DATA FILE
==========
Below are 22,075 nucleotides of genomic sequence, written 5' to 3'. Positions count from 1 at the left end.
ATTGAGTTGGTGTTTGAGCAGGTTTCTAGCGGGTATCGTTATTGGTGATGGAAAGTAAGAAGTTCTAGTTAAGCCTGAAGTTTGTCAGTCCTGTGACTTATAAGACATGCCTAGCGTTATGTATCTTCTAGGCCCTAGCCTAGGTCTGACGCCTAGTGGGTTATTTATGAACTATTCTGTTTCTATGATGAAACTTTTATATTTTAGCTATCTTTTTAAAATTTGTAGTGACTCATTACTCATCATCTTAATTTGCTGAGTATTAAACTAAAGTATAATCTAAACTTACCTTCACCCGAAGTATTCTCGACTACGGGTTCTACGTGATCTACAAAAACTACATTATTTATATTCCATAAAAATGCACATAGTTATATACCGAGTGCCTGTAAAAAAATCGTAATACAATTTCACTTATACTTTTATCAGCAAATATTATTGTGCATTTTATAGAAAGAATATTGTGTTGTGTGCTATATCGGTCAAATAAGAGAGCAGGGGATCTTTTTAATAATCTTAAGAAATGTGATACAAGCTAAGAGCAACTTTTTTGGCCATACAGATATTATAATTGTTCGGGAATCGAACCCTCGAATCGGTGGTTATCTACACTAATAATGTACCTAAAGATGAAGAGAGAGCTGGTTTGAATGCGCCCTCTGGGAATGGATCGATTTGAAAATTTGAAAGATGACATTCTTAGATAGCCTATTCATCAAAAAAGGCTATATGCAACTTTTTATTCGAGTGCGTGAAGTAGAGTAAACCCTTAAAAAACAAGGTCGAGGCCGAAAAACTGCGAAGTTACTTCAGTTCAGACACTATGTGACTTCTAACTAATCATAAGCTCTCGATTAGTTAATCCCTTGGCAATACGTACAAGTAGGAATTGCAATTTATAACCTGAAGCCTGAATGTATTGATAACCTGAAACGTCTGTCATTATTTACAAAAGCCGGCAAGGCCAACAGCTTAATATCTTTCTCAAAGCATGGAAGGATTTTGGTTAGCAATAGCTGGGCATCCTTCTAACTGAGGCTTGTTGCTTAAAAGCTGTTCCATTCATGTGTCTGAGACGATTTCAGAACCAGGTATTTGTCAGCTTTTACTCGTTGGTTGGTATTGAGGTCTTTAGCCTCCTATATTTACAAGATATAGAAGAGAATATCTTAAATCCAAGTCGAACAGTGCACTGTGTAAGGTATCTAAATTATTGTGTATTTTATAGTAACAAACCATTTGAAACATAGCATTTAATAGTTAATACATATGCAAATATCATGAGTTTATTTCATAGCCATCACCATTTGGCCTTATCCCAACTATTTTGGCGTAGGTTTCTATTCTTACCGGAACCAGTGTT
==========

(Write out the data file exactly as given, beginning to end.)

Below are 22,075 nucleotides of genomic sequence, written 5' to 3'. Positions count from 1 at the left end.
ATTGAGTTGGTGTTTGAGCAGGTTTCTAGCGGGTATCGTTATTGGTGATGGAAAGTAAGAAGTTCTAGTTAAGCCTGAAGTTTGTCAGTCCTGTGACTTATAAGACATGCCTAGCGTTATGTATCTTCTAGGCCCTAGCCTAGGTCTGACGCCTAGTGGGTTATTTATGAACTATTCTGTTTCTATGATGAAACTTTTATATTTTAGCTATCTTTTTAAAATTTGTAGTGACTCATTACTCATCATCTTAATTTGCTGAGTATTAAACTAAAGTATAATCTAAACTTACCTTCACCCGAAGTATTCTCGACTACGGGTTCTACGTGATCTACAAAAACTACATTATTTATATTCCATAAAAATGCACATAGTTATATACCGAGTGCCTGTAAAAAAATCGTAATACAATTTCACTTATACTTTTATCAGCAAATATTATTGTGCATTTTATAGAAAGAATATTGTGTTGTGTGCTATATCGGTCAAATAAGAGAGCAGGGGATCTTTTTAATAATCTTAAGAAATGTGATACAAGCTAAGAGCAACTTTTTTGGCCATACAGATATTATAATTGTTCGGGAATCGAACCCTCGAATCGGTGGTTATCTACACTAATAATGTACCTAAAGATGAAGAGAGAGCTGGTTTGAATGCGCCCTCTGGGAATGGATCGATTTGAAAATTTGAAAGATGACATTCTTAGATAGCCTATTCATCAAAAAAGGCTATATGCAACTTTTTATTCGAGTGCGTGAAGTAGAGTAAACCCTTAAAAAACAAGGTCGAGGCCGAAAAACTGCGAAGTTACTTCAGTTCAGACACTATGTGACTTCTAACTAATCATAAGCTCTCGATTAGTTAATCCCTTGGCAATACGTACAAGTAGGAATTGCAATTTATAACCTGAAGCCTGAATGTATTGATAACCTGAAACGTCTGTCATTATTTACAAAAGCCGGCAAGGCCAACAGCTTAATATCTTTCTCAAAGCATGGAAGGATTTTGGTTAGCAATAGCTGGGCATCCTTCTAACTGAGGCTTGTTGCTTAAAAGCTGTTCCATTCATGTGTCTGAGACGATTTCAGAACCAGGTATTTGTCAGCTTTTACTCGTTGGTTGGTATTGAGGTCTTTAGCCTCCTATATTTACAAGATATAGAAGAGAATATCTTAAATCCAAGTCGAACAGTGCACTGTGTAAGGTATCTAAATTATTGTGTATTTTATAGTAACAAACCATTTGAAACATAGCATTTAATAGTTAATACATATGCAAATATCATGAGTTTATTTCATAGCCATCACCATTTGGCCTTATCCCAACTATTTTGGCGTAGGTTTCTATTCTTACCGGAACCAGTGTT